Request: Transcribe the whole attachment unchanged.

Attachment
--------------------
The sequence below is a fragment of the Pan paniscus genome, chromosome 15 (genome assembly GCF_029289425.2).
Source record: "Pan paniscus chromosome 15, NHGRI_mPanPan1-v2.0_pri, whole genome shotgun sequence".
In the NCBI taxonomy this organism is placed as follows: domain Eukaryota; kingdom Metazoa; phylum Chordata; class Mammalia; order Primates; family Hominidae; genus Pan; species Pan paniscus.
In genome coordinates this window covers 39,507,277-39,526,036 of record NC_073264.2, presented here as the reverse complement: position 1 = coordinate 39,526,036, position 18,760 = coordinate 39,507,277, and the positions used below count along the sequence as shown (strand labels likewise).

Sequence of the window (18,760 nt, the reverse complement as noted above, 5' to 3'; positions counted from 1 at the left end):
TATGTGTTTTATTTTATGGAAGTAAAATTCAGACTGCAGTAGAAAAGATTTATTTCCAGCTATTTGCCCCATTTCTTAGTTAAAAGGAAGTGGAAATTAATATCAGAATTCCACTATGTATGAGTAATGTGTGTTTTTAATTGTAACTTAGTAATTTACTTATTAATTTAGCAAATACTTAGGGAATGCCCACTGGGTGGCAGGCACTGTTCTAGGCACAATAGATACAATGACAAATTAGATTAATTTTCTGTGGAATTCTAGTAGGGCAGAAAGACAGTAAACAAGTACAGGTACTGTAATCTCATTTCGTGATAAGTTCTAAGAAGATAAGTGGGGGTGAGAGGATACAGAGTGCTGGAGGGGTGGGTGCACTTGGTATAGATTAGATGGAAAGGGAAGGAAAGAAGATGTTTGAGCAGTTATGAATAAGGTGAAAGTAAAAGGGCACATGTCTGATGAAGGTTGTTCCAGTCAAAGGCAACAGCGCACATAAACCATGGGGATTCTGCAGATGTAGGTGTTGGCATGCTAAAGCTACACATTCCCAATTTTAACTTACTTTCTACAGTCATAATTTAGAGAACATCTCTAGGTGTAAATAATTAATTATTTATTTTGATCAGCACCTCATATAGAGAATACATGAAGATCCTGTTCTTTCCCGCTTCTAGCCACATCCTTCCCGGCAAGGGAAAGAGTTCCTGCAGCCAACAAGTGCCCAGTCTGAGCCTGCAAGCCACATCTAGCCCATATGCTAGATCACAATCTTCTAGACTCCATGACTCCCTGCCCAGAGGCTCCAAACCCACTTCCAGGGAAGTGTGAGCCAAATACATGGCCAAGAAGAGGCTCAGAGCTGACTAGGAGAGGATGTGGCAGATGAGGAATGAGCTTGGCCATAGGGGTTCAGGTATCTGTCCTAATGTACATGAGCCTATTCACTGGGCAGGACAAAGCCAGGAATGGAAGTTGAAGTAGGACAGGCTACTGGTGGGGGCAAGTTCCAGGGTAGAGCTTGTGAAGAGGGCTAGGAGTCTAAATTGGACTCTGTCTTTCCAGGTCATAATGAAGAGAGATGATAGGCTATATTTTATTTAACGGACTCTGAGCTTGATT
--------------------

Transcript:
The sequence below is a fragment of the Pan paniscus genome, chromosome 15 (genome assembly GCF_029289425.2).
Source record: "Pan paniscus chromosome 15, NHGRI_mPanPan1-v2.0_pri, whole genome shotgun sequence".
In the NCBI taxonomy this organism is placed as follows: domain Eukaryota; kingdom Metazoa; phylum Chordata; class Mammalia; order Primates; family Hominidae; genus Pan; species Pan paniscus.
In genome coordinates this window covers 39,507,277-39,526,036 of record NC_073264.2, presented here as the reverse complement: position 1 = coordinate 39,526,036, position 18,760 = coordinate 39,507,277, and the positions used below count along the sequence as shown (strand labels likewise).

Sequence of the window (18,760 nt, the reverse complement as noted above, 5' to 3'; positions counted from 1 at the left end):
TATGTGTTTTATTTTATGGAAGTAAAATTCAGACTGCAGTAGAAAAGATTTATTTCCAGCTATTTGCCCCATTTCTTAGTTAAAAGGAAGTGGAAATTAATATCAGAATTCCACTATGTATGAGTAATGTGTGTTTTTAATTGTAACTTAGTAATTTACTTATTAATTTAGCAAATACTTAGGGAATGCCCACTGGGTGGCAGGCACTGTTCTAGGCACAATAGATACAATGACAAATTAGATTAATTTTCTGTGGAATTCTAGTAGGGCAGAAAGACAGTAAACAAGTACAGGTACTGTAATCTCATTTCGTGATAAGTTCTAAGAAGATAAGTGGGGGTGAGAGGATACAGAGTGCTGGAGGGGTGGGTGCACTTGGTATAGATTAGATGGAAAGGGAAGGAAAGAAGATGTTTGAGCAGTTATGAATAAGGTGAAAGTAAAAGGGCACATGTCTGATGAAGGTTGTTCCAGTCAAAGGCAACAGCGCACATAAACCATGGGGATTCTGCAGATGTAGGTGTTGGCATGCTAAAGCTACACATTCCCAATTTTAACTTACTTTCTACAGTCATAATTTAGAGAACATCTCTAGGTGTAAATAATTAATTATTTATTTTGATCAGCACCTCATATAGAGAATACATGAAGATCCTGTTCTTTCCCGCTTCTAGCCACATCCTTCCCGGCAAGGGAAAGAGTTCCTGCAGCCAACAAGTGCCCAGTCTGAGCCTGCAAGCCACATCTAGCCCATATGCTAGATCACAATCTTCTAGACTCCATGACTCCCTGCCCAGAGGCTCCAAACCCACTTCCAGGGAAGTGTGAGCCAAATACATGGCCAAGAAGAGGCTCAGAGCTGACTAGGAGAGGATGTGGCAGATGAGGAATGAGCTTGGCCATAGGGGTTCAGGTATCTGTCCTAATGTACATGAGCCTATTCACTGGGCAGGACAAAGCCAGGAATGGAAGTTGAAGTAGGACAGGCTACTGGTGGGGGCAAGTTCCAGGGTAGAGCTTGTGAAGAGGGCTAGGAGTCTAAATTGGACTCTGTCTTTCCAGGTCATAATGAAGAGAGATGATAGGCTATATTTTATTTAACGGACTCTGAGCTTGATT